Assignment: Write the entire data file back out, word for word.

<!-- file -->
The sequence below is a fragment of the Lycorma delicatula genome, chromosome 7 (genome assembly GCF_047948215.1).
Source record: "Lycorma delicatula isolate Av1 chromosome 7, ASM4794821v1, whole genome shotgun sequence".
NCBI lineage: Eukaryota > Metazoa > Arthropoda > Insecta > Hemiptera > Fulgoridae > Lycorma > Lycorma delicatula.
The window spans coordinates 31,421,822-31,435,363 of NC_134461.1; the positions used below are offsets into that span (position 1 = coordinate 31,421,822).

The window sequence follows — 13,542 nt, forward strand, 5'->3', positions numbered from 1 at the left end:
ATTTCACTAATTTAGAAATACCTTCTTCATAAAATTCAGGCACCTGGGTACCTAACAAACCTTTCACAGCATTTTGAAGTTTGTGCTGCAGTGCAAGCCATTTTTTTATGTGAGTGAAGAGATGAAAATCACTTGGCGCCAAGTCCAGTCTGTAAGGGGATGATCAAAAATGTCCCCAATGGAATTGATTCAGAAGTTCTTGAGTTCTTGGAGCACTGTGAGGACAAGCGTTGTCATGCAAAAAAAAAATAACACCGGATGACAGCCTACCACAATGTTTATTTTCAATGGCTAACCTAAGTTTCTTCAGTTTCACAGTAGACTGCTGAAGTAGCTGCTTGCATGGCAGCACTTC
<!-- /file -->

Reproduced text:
The sequence below is a fragment of the Lycorma delicatula genome, chromosome 7 (genome assembly GCF_047948215.1).
Source record: "Lycorma delicatula isolate Av1 chromosome 7, ASM4794821v1, whole genome shotgun sequence".
NCBI lineage: Eukaryota > Metazoa > Arthropoda > Insecta > Hemiptera > Fulgoridae > Lycorma > Lycorma delicatula.
The window spans coordinates 31,421,822-31,435,363 of NC_134461.1; the positions used below are offsets into that span (position 1 = coordinate 31,421,822).

The window sequence follows — 13,542 nt, forward strand, 5'->3', positions numbered from 1 at the left end:
ATTTCACTAATTTAGAAATACCTTCTTCATAAAATTCAGGCACCTGGGTACCTAACAAACCTTTCACAGCATTTTGAAGTTTGTGCTGCAGTGCAAGCCATTTTTTTATGTGAGTGAAGAGATGAAAATCACTTGGCGCCAAGTCCAGTCTGTAAGGGGATGATCAAAAATGTCCCCAATGGAATTGATTCAGAAGTTCTTGAGTTCTTGGAGCACTGTGAGGACAAGCGTTGTCATGCAAAAAAAAAATAACACCGGATGACAGCCTACCACAATGTTTATTTTCAATGGCTAACCTAAGTTTCTTCAGTTTCACAGTAGACTGCTGAAGTAGCTGCTTGCATGGCAGCACTTC